To estimate the overall cost to own and operate a new vehicle, AAA evaluated 45 2017 model-year vehicles across nine categories and focused on mid-range, top-selling vehicles. AAA’s annual driving cost is based on a sales-weighted average of the individual costs for all of the vehicle types. Key findings include:
Depreciation — the declining value of a vehicle over time — is the biggest, and most often overlooked, expense associated with purchasing a new car. New vehicles lose an average of $15,000 in value during the first five years of ownership. In 2017, small sedans ($2,114) and small SUVs ($2,840) have the lowest annual depreciation costs, while minivans ($3,839) and electric vehicles ($5,704) are at the high end of the scale.
Maintenance and repair
To calculate annual maintenance and repair costs, AAA examined factory-recommended maintenance, replacement tires, extended warranty costs and services associated with typical wear-and-tear. New vehicles, on average, will cost a driver $1,186 per year to maintain and repair.
The inevitable costs associated with maintenance and repair should be an important consideration for car shoppers, as a recent AAA survey found that one-third of U.S. drivers could not afford an unexpected repair bill. AAA Approved Auto Repair facilities offer free vehicle inspections, AAA member discounts and a 24-month/24,000-mile warranty for AAA members. Visit AAA.com/AutoRepair to find a nearby facility.
Fuel costs vary significantly by vehicle type, ranging from 3.68 cents per mile (electric vehicles) to 13.88 cents per mile (pickup trucks). New vehicle owners, on average, will spend just over 10 cents per mile – about $1,500 annually — to fuel their vehicles.
Last Modified: February 04, 2020 by Jeff Ostroff | Originally Published February 26, 2000
CarBuyingTips.com will show you how to figure out how much the dealer paid for the car. To help do this, we will make use of some great free sites. I have also created a free “Offer Spreadsheet” that will calculate a fair offer for both you and the dealership. Once you fill it out you’ll be able to use it during your negotiations.
1. How Much is Fair to Offer the Dealer?
In order to calculate your offer, the first thing you have to do is find out how much they paid for the car. Then you will be able to offer them a deal that gives them a fair profit.
Don’t just make up a number for the offer, make an educated offer based on the dealer’s actual cost. It will take some time and research so you must be patient.
At the dealership, one of the first things you should do is ask them to show you the factory invoice for the car. If they refuse your request, I will show you how you can get the information online.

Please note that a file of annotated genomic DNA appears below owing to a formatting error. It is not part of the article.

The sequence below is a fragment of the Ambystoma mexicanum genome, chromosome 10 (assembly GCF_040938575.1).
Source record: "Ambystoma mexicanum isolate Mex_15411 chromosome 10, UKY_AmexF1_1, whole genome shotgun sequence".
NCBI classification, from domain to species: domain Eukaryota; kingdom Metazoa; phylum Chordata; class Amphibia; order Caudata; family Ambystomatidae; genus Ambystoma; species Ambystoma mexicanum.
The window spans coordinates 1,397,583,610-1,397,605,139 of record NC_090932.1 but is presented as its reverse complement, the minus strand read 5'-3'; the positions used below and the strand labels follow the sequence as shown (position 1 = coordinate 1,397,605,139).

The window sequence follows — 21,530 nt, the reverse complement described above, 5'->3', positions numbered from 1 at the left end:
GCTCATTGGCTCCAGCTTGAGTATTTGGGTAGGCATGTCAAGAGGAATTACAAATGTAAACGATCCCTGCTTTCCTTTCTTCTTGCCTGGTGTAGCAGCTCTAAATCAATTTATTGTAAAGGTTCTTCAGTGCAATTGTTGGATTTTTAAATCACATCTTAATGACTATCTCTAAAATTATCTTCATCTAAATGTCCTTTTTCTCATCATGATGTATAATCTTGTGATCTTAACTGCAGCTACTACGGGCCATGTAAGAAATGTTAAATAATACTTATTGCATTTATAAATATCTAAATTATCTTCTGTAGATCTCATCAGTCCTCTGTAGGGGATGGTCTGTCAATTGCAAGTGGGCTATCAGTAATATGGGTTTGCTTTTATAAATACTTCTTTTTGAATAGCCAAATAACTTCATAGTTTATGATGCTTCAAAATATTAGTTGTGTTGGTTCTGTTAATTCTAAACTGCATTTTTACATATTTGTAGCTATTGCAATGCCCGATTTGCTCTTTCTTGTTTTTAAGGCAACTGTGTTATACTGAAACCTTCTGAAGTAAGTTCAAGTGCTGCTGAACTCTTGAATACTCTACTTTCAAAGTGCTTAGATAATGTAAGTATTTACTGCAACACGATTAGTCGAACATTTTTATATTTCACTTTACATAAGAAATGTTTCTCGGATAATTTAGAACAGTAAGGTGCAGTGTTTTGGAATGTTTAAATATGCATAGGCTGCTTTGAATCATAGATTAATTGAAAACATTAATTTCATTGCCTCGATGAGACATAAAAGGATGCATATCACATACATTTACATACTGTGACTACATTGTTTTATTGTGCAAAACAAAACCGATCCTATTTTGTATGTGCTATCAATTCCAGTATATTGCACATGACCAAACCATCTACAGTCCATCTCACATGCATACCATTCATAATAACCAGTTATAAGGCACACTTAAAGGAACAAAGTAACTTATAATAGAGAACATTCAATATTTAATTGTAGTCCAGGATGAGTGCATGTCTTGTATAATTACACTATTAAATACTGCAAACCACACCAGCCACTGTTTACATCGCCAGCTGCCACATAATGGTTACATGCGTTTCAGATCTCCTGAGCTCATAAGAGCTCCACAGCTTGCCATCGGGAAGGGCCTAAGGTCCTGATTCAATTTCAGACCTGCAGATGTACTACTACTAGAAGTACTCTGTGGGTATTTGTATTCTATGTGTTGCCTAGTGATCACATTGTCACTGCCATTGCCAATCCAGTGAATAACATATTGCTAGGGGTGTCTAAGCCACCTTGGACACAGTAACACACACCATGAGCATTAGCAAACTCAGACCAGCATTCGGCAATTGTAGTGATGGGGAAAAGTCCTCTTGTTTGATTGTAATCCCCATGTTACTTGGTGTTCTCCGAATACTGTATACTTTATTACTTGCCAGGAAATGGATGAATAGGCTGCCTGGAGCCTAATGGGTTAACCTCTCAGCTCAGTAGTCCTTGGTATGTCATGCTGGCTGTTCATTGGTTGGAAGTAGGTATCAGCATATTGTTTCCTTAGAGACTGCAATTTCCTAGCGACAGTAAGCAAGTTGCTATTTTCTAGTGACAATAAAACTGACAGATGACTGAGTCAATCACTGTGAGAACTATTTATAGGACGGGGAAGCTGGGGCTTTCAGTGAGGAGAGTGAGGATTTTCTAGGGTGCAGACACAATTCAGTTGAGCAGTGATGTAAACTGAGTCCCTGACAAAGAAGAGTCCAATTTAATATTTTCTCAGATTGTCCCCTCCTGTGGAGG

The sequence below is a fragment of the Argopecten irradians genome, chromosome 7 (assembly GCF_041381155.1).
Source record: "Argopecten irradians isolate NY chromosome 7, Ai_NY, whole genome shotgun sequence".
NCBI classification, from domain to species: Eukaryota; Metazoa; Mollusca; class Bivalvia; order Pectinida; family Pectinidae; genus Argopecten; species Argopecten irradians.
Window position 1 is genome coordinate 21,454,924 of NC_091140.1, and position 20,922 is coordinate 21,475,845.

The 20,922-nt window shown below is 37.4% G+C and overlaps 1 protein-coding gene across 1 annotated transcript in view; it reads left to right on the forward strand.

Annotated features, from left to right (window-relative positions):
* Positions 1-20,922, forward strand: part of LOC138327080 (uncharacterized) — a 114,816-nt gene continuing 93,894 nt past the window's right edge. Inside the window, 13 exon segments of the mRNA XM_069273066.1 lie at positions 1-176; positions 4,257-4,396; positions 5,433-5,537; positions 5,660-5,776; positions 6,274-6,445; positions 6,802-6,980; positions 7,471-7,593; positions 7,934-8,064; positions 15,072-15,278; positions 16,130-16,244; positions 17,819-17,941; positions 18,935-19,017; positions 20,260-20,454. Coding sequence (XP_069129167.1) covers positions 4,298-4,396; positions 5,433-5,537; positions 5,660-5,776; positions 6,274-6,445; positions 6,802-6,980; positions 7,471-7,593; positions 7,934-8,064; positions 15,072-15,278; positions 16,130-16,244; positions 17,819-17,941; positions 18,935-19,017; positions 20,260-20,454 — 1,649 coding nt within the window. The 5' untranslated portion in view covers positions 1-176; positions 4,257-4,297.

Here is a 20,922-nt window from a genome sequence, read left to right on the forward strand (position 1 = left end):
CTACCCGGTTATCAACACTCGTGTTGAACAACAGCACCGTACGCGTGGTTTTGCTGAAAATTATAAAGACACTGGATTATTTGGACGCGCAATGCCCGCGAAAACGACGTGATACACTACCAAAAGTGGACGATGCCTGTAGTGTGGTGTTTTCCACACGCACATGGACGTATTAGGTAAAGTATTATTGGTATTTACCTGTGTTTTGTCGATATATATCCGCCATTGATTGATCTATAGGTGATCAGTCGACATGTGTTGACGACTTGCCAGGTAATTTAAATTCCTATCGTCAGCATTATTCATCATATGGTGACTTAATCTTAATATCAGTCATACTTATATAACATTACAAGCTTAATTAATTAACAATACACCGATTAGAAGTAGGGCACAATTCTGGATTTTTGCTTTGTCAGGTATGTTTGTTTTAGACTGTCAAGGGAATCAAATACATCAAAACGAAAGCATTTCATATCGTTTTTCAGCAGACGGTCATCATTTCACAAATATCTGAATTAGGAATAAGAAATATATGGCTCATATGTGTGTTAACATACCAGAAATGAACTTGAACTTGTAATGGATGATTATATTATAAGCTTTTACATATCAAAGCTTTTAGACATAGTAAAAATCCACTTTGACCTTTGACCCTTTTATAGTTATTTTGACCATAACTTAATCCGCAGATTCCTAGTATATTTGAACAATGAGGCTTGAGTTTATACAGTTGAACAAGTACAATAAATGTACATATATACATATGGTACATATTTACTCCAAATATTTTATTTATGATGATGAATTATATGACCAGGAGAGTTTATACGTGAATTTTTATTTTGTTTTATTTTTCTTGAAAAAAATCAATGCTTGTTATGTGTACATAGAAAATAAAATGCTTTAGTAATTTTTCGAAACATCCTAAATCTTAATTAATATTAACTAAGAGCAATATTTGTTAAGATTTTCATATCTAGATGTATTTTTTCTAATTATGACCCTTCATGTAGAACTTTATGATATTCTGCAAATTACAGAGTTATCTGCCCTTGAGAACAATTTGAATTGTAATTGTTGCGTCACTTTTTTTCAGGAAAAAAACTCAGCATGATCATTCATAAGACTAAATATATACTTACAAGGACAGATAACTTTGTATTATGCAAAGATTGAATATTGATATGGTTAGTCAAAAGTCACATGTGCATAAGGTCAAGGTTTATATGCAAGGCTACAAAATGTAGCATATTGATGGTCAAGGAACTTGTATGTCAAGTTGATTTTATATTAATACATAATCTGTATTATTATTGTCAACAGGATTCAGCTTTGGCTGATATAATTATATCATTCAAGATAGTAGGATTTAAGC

2. Your Offer Should Be 3% – 5% Over Actual Cost
To be fair for both sides, you should make an offer of 3% – 5% over the actual dealer’s cost, not above the invoice price. Dealerships will gladly accept a 5% profit. In fact, many dealers survive on 3%. I have done extensive research with auto industry insiders and have verified this to be true.
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You will find that a lot of dealers will charge dealer prep fees and advertising fees to offset their expenses. Meeting sales goals will also bring income to the dealership in the form of incentives from the manufacturer and these incentives further offset their costs.
Their bread and butter is taking advantage of uninformed buyers. Don’t misunderstand me and think I’m saying that they shouldn’t make any profit, I’m just saying that it needs to be fair. They make additional money from trade-ins, credit insurance, finance, accessories, extended warranties, rust proofing, etc.
3. How Much Did the Dealer Really Pay for the Car?
Dealer Cost is Not the Factory Invoice Price!
The dealer’s actual net cost of the car is usually much less, made up of 3 parts:
Invoice Price – Factory Holdback – Factory To Dealer Incentives = Actual Cost
Magicians have nothing on car dealers when it comes to keeping secrets and how much they actually paid for the car is their most important secret. You’ll hear a lot about the “factory invoice” and the salesman will try to make you believe that it shows their true cost. Don’t fall for this pitch because it’s not correct. Knowing the true cost is your most powerful weapon when negotiating with the dealer.